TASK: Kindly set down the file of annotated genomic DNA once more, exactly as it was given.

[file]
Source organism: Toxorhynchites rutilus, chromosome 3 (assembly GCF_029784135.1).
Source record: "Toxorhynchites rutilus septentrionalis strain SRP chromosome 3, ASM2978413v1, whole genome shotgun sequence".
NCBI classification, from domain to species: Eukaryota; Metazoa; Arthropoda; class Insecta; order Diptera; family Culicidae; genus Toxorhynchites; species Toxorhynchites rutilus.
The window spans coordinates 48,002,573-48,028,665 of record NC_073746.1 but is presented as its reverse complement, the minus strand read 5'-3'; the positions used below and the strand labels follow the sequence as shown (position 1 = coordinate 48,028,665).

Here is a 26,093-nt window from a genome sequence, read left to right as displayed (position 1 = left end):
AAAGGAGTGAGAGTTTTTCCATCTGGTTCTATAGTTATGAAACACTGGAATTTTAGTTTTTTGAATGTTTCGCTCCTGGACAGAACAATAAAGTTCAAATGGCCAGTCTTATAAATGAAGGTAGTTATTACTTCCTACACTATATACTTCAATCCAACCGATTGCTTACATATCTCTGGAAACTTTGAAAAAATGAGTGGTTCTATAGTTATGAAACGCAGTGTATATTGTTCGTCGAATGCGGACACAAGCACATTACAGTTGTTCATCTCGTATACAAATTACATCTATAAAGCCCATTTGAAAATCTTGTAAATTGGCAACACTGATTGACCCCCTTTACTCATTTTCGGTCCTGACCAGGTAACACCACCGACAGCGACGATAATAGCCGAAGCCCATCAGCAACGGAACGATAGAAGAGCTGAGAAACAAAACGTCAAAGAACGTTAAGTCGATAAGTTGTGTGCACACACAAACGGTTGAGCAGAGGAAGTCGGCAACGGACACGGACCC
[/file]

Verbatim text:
Source organism: Toxorhynchites rutilus, chromosome 3 (assembly GCF_029784135.1).
Source record: "Toxorhynchites rutilus septentrionalis strain SRP chromosome 3, ASM2978413v1, whole genome shotgun sequence".
NCBI classification, from domain to species: Eukaryota; Metazoa; Arthropoda; class Insecta; order Diptera; family Culicidae; genus Toxorhynchites; species Toxorhynchites rutilus.
The window spans coordinates 48,002,573-48,028,665 of record NC_073746.1 but is presented as its reverse complement, the minus strand read 5'-3'; the positions used below and the strand labels follow the sequence as shown (position 1 = coordinate 48,028,665).

Here is a 26,093-nt window from a genome sequence, read left to right as displayed (position 1 = left end):
AAAGGAGTGAGAGTTTTTCCATCTGGTTCTATAGTTATGAAACACTGGAATTTTAGTTTTTTGAATGTTTCGCTCCTGGACAGAACAATAAAGTTCAAATGGCCAGTCTTATAAATGAAGGTAGTTATTACTTCCTACACTATATACTTCAATCCAACCGATTGCTTACATATCTCTGGAAACTTTGAAAAAATGAGTGGTTCTATAGTTATGAAACGCAGTGTATATTGTTCGTCGAATGCGGACACAAGCACATTACAGTTGTTCATCTCGTATACAAATTACATCTATAAAGCCCATTTGAAAATCTTGTAAATTGGCAACACTGATTGACCCCCTTTACTCATTTTCGGTCCTGACCAGGTAACACCACCGACAGCGACGATAATAGCCGAAGCCCATCAGCAACGGAACGATAGAAGAGCTGAGAAACAAAACGTCAAAGAACGTTAAGTCGATAAGTTGTGTGCACACACAAACGGTTGAGCAGAGGAAGTCGGCAACGGACACGGACCC